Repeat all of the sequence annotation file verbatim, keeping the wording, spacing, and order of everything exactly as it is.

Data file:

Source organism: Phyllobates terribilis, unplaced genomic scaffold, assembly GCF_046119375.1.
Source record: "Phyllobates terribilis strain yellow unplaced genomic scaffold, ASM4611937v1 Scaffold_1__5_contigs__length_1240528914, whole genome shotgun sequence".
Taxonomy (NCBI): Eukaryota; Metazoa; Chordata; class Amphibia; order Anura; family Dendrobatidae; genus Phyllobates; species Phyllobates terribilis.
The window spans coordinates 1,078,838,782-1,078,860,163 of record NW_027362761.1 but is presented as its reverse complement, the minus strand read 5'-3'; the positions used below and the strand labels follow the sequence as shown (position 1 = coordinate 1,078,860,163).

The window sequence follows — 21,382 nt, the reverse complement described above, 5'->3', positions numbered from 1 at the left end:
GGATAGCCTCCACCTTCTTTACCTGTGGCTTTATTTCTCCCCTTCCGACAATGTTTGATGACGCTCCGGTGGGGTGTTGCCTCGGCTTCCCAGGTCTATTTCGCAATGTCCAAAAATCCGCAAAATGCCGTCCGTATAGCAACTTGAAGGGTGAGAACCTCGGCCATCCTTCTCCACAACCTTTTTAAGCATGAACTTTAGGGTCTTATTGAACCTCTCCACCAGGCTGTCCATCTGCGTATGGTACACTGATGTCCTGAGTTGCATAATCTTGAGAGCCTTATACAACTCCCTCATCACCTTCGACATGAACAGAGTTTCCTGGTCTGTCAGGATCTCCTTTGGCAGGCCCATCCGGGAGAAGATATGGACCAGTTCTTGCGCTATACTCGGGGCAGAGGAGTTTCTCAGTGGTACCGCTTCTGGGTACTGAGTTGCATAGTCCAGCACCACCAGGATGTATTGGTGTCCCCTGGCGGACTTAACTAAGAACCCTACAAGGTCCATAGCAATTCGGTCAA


Source organism: Phyllobates terribilis, unplaced genomic scaffold, assembly GCF_046119375.1.
Source record: "Phyllobates terribilis strain yellow unplaced genomic scaffold, ASM4611937v1 Scaffold_1__5_contigs__length_1240528914, whole genome shotgun sequence".
Taxonomy (NCBI): Eukaryota; Metazoa; Chordata; class Amphibia; order Anura; family Dendrobatidae; genus Phyllobates; species Phyllobates terribilis.
The window spans coordinates 1,078,838,782-1,078,860,163 of record NW_027362761.1 but is presented as its reverse complement, the minus strand read 5'-3'; the positions used below and the strand labels follow the sequence as shown (position 1 = coordinate 1,078,860,163).

The window sequence follows — 21,382 nt, the reverse complement described above, 5'->3', positions numbered from 1 at the left end:
GGATAGCCTCCACCTTCTTTACCTGTGGCTTTATTTCTCCCCTTCCGACAATGTTTGATGACGCTCCGGTGGGGTGTTGCCTCGGCTTCCCAGGTCTATTTCGCAATGTCCAAAAATCCGCAAAATGCCGTCCGTATAGCAACTTGAAGGGTGAGAACCTCGGCCATCCTTCTCCACAACCTTTTTAAGCATGAACTTTAGGGTCTTATTGAACCTCTCCACCAGGCTGTCCATCTGCGTATGGTACACTGATGTCCTGAGTTGCATAATCTTGAGAGCCTTATACAACTCCCTCATCACCTTCGACATGAACAGAGTTTCCTGGTCTGTCAGGATCTCCTTTGGCAGGCCCATCCGGGAGAAGATATGGACCAGTTCTTGCGCTATACTCGGGGCAGAGGAGTTTCTCAGTGGTACCGCTTCTGGGTACTGAGTTGCATAGTCCAGCACCACCAGGATGTATTGGTGTCCCCTGGCGGACTTAACTAAGAACCCTACAAGGTCCATAGCAATTCGGTCAA